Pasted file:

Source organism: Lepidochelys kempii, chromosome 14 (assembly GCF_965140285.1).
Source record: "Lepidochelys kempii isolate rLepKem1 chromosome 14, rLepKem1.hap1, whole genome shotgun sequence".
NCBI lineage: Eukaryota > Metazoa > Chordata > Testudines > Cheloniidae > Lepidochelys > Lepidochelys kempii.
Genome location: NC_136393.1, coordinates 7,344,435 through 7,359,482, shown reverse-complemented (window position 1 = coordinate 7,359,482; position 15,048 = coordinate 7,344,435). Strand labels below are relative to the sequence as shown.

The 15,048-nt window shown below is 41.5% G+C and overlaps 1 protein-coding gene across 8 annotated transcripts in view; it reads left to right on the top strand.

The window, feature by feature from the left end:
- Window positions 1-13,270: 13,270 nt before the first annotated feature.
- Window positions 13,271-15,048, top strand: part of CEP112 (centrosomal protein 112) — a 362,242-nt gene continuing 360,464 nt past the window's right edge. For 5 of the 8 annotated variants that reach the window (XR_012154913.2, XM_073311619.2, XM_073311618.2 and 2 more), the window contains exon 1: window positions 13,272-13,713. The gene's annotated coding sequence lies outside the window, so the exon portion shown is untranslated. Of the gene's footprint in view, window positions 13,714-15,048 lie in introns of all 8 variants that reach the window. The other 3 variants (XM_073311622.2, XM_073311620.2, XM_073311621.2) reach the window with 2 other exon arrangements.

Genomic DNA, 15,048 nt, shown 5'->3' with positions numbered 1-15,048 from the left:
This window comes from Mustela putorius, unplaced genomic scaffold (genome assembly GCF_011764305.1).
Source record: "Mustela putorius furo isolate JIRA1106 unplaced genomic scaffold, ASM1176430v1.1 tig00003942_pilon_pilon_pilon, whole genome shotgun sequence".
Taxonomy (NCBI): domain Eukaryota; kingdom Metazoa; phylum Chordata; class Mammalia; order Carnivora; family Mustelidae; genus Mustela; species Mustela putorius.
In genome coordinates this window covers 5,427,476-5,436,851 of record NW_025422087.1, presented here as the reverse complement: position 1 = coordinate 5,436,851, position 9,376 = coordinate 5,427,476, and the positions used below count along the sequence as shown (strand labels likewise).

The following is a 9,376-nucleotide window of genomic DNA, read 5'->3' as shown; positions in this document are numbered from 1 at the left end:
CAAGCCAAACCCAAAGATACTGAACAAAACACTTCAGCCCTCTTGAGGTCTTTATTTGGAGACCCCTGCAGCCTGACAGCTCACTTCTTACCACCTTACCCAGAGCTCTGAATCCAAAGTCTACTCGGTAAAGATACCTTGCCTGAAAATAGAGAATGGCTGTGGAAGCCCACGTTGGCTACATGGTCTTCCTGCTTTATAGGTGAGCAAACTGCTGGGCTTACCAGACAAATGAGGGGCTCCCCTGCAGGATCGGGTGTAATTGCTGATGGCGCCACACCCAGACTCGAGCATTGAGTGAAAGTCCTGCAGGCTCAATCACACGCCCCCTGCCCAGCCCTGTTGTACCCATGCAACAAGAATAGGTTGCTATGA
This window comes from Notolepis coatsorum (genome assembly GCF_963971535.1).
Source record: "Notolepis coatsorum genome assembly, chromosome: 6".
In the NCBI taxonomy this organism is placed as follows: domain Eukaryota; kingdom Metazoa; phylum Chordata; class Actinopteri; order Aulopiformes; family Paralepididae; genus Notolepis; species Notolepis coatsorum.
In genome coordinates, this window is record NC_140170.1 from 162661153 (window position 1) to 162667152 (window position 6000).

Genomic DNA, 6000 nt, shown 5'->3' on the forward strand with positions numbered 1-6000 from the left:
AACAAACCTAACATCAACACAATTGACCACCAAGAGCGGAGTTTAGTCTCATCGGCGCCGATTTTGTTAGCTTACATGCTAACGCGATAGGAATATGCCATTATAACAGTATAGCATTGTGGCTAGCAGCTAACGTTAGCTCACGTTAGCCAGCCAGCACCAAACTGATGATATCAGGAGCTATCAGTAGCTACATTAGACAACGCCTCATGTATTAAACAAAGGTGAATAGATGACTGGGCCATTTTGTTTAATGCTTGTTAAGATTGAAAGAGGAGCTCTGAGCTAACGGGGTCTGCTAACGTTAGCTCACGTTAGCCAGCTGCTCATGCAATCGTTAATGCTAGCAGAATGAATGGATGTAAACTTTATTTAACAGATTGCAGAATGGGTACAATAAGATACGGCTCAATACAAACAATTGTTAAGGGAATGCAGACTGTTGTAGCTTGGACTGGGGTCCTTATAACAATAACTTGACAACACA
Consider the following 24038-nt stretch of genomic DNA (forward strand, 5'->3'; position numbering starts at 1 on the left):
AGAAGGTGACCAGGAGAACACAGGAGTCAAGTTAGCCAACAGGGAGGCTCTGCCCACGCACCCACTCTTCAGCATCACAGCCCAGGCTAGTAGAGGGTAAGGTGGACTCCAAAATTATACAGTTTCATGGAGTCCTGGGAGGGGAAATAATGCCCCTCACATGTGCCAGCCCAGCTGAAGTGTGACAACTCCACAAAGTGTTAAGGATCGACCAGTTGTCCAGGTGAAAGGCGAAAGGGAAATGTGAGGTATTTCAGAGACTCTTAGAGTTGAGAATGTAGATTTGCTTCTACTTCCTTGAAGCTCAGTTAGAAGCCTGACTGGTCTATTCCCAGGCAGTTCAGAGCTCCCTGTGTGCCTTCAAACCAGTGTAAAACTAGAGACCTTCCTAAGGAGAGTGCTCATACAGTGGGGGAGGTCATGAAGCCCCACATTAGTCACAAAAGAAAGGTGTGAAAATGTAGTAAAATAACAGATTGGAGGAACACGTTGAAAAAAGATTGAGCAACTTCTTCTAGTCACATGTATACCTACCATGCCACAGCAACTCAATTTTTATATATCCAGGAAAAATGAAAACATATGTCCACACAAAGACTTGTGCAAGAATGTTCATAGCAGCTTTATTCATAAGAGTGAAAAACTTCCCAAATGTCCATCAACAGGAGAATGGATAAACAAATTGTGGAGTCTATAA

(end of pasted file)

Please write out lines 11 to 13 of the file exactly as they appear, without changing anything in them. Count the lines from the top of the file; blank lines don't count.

Source record: "Mustela putorius furo isolate JIRA1106 unplaced genomic scaffold, ASM1176430v1.1 tig00003942_pilon_pilon_pilon, whole genome shotgun sequence".
Taxonomy (NCBI): domain Eukaryota; kingdom Metazoa; phylum Chordata; class Mammalia; order Carnivora; family Mustelidae; genus Mustela; species Mustela putorius.
In genome coordinates this window covers 5,427,476-5,436,851 of record NW_025422087.1, presented here as the reverse complement: position 1 = coordinate 5,436,851, position 9,376 = coordinate 5,427,476, and the positions used below count along the sequence as shown (strand labels likewise).